The Elmoflex III-B pictured in Sugiyama has the second nameplate design.[23] It has an Olympus Zuiko Coated 7.5cm f/3.5 taking lens, and its viewing lens is an Olympus Viewer 7.5cm f/3.5 — certainly a cheaper three-element design.

Elmoflex III-C Edit

The Elmoflex III-C mainly differs by the addition of a body release at the bottom of the front standard, tripped by the photographer's left hand fingers and maybe surrounded by a shutter lock.[24] It is said that the focusing mechanism was made smoother too.[22] It has the third nameplate design: the Elmoflex name is written in fancy rounded letters, with ELMO COMPANY in thin block letters underneath, surrounded by three small stars on each side.

The new model appears in the 1951 camera annual by Nihon Camera (dated October 1950), where it is pictured with an Olympus Zuiko Coated taking lens and no logo on the viewing hood.[25] It is also briefly featured in the January 1951 issue of Photo Art.[26] Both documents mention the price of ¥29,500.

The example pictured in Sugiyama has an ELMO logo on the viewing hood.[27] Its taking lens is an Olympus Zuiko C. 7.5cm f/3.5, and its viewing lens is the same Olympus Viewer as on the III-B.

Elmoflex III-D Edit

The Elmoflex III-D has an additional flash synch socket on the front standard, opposite the release button, replacing the small depression for a cable release head found on earlier cameras. (Some examples are found with a sort of adapter plugged into the synch socket, perhaps used to connect the original flashgun offered by Elmo.) The III-D also has a slightly larger magnifying lens, hinged to the rear of the viewing hood.[28]

The new model was advertised in Japanese magazines from March 1951.[22] The early cameras have the same nameplate as the III-C, notably visible in the advertisement in Asahi Camera April 1951.[29] They have an Olympus Zuiko C. taking lens (with red C.) and an Olympus Viewer viewing lens; the serial numbers of the pair are usually close together. The first examples have a plain front standard, with no decorative pattern around the lenses; one of these has a pair of lenses in the 83xxx range.[30] Slightly later examples have a black striated pattern around the viewing lens, which would stay on all subsequent models until the III-F; lens numbers for these cameras are known in the 101xxx and 102xxx range.[31]

The late cameras have the fourth nameplate design, with stepped sides and an ELMOFLEX name in relief, whose letters "E" and "X" are joined by a line. Some examples still have the Olympus Zuiko C. and Olympus Viewer combination, with lens numbers in the 101xxx to 103xxx range.[32] More recent ones have a pair of Olympus Zuiko F.C., with lens numbers either in the 103xxx batch or ranging from 141xxx to 143xxx.[33]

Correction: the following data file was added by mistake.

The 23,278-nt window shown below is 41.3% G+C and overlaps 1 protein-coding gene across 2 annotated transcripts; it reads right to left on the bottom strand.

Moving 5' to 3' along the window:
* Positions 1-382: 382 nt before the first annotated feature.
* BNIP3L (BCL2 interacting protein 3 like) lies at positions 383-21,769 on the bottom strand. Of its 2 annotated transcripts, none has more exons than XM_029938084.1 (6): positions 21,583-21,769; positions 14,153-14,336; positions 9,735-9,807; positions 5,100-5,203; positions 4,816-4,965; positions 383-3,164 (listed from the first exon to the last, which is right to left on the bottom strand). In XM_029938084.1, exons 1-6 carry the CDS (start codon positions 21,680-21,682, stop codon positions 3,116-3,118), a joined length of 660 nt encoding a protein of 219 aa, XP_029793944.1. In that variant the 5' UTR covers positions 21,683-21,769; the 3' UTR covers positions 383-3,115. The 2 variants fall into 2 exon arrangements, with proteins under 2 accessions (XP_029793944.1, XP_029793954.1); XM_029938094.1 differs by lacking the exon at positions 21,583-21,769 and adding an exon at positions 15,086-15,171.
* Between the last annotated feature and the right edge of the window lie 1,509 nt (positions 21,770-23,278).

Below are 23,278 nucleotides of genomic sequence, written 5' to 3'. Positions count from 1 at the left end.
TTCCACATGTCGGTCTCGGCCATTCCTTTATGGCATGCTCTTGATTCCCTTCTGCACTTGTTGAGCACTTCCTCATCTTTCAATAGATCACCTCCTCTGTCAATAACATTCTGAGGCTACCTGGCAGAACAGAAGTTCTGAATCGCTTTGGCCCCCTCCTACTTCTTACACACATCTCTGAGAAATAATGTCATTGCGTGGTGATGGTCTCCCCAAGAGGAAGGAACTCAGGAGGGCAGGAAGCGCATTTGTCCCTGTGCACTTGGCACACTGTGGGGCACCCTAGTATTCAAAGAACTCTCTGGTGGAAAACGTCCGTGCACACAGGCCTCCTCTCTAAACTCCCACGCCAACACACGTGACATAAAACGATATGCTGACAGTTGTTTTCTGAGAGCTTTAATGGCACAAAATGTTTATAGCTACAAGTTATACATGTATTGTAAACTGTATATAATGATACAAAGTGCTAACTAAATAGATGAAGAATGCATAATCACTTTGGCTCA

The earliest documents showing the new nameplate are reportedly dated August 1951.[34] The advertisement placed in the October 1951 issue of Camera Fan shows a camera with Olympus Zuiko C. and Olympus Viewer lenses, numbered in the 102xxx range;[35] similar advertisements were used at the same period in Asahi Camera and Photo Art.[36] (The camera is called "3-D" in the above advertisement, and "III-D" in others.)

The October issue of Camera Fan also has a column on the III-D, reproduced below.[37] The price is given as ¥32,500 (including the case, synch terminal and lens cap) and a flashgun is mentioned for ¥4,250. The document lists various authorized dealers: Hattori Tokei-ten, Misuzu Shōkai and Matsuzakaya. The December 1951 supplement to Photo Art shows the same picture, and gives the price as ¥37,000, case included.[38]

Elmoflex III-E Edit

The Elmoflex III-E has a more robust back latch, copied on contemporary Rolleicord models. There is a screw thread (akin to a tripod thread) and a small hole added to the left side, to attach a dedicated flashgun. Moreover, the decorative pattern around the viewing lens has an added chrome strip. All the cameras have a pair of Zuiko F.C. lenses.

The III-E was first announced and advertised in April 1952.[22] The early cameras have the same nameplate as the late III-D. This feature appears in early advertisements dated 1952,[39] and on at least one surviving example.[40]

Regular cameras have the fifth nameplate design, with a different underline of the ELMOFLEX name, separate from the "E" and "X" letters, and the body serial number inscribed in small characters underneath. The depth-of-field scale around the focusing knob was modified at the same time, with chrome plating and a more modern conical shape. Body numbers are known in the 35xxxx range, and lens numbers have been observed in the 14xxxx, 37xxxx and 38xxxx range.